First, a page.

Try asking friends, family, or a trusted physician for memory care recommendations. Then visit each community. Do residents seem happy and well-cared-for? Are they engaging in activities and in conversations with staff? Can you imagine your loved one feeling safe and comfortable in this environment? What about references? Can you talk to another family member whose loved one lives here?

Visit during an active time of day and ask lots of questions. This gives you an open window into life in the community so you can make the most informed decision.

Arbor Terrace of Roseland offers compassionate memory care that meets you where you are and maximizes quality of life. Our dementia-friendly activities are specially tailored to the needs of seniors with dementia. We believe that memory care can help seniors lead enjoyable and purposeful lives, even with dementia.

We also understand that healthy living, including plenty of socialization, exercise, and quality meals, can improve health in people with dementia. We know that dementia can be scary. We ease the challenges both of living with dementia and of caring for someone with this frustrating disease. Give us a call today to learn more about how we can help.

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Rob Fiorese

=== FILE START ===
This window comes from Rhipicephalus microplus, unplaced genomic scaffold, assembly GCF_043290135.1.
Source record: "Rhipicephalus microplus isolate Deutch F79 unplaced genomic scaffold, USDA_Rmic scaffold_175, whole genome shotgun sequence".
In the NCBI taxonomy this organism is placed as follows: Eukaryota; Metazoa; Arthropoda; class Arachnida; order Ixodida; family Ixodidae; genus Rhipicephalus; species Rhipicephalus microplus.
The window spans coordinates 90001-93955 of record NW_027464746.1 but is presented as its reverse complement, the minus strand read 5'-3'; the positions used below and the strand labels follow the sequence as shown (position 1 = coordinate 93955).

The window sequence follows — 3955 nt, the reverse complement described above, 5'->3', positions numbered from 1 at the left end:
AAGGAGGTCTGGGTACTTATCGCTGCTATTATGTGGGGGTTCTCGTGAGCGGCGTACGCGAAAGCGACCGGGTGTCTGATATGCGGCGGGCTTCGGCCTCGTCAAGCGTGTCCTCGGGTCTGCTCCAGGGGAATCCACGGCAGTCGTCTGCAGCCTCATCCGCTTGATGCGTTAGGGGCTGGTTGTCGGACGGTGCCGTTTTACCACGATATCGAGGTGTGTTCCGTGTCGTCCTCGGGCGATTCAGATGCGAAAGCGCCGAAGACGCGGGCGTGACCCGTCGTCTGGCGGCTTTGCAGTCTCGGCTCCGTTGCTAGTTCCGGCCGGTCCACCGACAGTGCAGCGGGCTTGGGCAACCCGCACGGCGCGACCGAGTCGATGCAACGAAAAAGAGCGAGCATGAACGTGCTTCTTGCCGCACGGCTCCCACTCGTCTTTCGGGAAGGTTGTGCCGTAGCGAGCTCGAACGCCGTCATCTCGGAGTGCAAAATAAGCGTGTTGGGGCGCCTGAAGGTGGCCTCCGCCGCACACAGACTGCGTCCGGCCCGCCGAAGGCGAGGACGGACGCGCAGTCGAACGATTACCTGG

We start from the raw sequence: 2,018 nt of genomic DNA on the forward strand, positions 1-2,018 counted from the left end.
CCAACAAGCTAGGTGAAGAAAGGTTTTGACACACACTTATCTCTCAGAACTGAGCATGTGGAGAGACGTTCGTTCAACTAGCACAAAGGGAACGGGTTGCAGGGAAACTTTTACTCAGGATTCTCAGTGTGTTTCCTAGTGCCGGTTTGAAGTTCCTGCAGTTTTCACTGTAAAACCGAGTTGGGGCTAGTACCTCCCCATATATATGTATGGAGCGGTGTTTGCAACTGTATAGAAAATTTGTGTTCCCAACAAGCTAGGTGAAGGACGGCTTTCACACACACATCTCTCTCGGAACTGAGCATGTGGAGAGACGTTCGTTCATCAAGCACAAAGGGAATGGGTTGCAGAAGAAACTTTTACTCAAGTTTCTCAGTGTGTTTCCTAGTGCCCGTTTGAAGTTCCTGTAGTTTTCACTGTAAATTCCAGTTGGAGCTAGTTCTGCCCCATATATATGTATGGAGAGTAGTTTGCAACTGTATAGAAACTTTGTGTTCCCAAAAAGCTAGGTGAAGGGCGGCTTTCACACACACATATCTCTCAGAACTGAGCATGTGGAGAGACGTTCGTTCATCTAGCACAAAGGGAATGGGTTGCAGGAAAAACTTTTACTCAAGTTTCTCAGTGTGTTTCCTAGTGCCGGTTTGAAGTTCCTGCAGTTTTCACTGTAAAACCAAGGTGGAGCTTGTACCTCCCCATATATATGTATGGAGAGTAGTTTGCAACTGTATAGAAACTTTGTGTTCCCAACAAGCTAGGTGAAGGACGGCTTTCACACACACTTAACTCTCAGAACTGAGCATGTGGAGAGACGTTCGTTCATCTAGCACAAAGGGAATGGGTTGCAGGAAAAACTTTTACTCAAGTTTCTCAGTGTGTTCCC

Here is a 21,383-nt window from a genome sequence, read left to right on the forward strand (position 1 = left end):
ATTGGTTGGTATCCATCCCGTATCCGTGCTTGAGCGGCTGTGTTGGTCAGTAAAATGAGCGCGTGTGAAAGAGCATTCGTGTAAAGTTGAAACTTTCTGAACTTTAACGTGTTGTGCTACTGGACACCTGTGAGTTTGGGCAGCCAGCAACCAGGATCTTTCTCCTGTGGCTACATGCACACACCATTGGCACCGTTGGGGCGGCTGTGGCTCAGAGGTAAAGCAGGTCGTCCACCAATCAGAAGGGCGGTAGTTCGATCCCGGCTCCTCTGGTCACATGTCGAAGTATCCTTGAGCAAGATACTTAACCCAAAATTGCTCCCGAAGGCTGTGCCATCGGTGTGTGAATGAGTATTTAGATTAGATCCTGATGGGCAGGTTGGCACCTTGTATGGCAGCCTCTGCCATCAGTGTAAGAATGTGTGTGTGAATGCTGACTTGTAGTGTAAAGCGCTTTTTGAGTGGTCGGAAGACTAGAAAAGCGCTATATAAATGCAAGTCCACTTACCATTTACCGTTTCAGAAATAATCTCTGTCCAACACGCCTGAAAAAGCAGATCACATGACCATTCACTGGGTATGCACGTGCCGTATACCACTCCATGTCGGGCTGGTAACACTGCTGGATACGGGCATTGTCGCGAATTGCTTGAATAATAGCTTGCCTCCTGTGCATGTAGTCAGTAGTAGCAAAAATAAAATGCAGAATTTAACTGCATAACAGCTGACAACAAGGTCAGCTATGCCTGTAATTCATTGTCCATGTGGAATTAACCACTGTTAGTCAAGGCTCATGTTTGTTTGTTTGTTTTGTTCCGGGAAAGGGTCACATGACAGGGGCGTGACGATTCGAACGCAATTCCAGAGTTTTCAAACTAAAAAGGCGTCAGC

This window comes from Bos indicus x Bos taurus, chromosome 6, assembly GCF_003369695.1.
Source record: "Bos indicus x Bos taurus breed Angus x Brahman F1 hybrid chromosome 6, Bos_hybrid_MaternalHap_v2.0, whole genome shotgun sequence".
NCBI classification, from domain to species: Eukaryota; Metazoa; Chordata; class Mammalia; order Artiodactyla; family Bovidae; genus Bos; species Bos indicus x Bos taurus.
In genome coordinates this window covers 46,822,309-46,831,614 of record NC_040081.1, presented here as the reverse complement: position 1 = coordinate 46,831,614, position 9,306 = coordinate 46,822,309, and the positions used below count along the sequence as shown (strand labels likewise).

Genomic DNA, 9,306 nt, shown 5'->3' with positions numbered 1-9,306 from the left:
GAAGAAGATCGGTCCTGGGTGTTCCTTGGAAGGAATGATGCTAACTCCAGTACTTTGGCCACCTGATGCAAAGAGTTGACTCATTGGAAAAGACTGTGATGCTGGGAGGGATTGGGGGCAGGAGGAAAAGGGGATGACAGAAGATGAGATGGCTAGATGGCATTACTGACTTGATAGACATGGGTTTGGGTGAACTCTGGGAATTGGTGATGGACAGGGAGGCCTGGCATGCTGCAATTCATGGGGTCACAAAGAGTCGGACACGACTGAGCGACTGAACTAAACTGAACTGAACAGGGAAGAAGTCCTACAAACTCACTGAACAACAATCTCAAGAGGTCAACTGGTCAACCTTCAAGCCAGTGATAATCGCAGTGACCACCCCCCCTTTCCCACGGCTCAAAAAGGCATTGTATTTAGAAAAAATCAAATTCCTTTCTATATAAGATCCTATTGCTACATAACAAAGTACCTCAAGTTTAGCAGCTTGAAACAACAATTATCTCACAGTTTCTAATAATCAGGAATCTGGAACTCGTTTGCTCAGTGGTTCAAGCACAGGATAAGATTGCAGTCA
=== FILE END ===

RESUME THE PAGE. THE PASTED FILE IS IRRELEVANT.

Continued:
About the Author: Rob Fiorese

Robert was born and raised in Bayonne, New Jersey, and now lives in Easton Pennsylvania with his wife, Mary, and son Aidan. Robert graduated from Bayonne High School and went on to college to study Culinary Arts and graduated with his Associate Degree. In addition, Fiorese studied abroad in Holland for six months cooking in a 5-star hotel. Robert continued his education and graduated from Strayer University with a Bachelor Degree in Business Management. Robert served our country proudly in the Army as a Quarter Master. Robert joined after the events of 9/11/01 because it was his patriotic duty to serve his country. Robert has 15+ years of management experience in Assisted Living and is best known for his positive and motivational management style. Robert's favorite part of working in Assisted Living is taking the time to build relationships with residents, families and employees.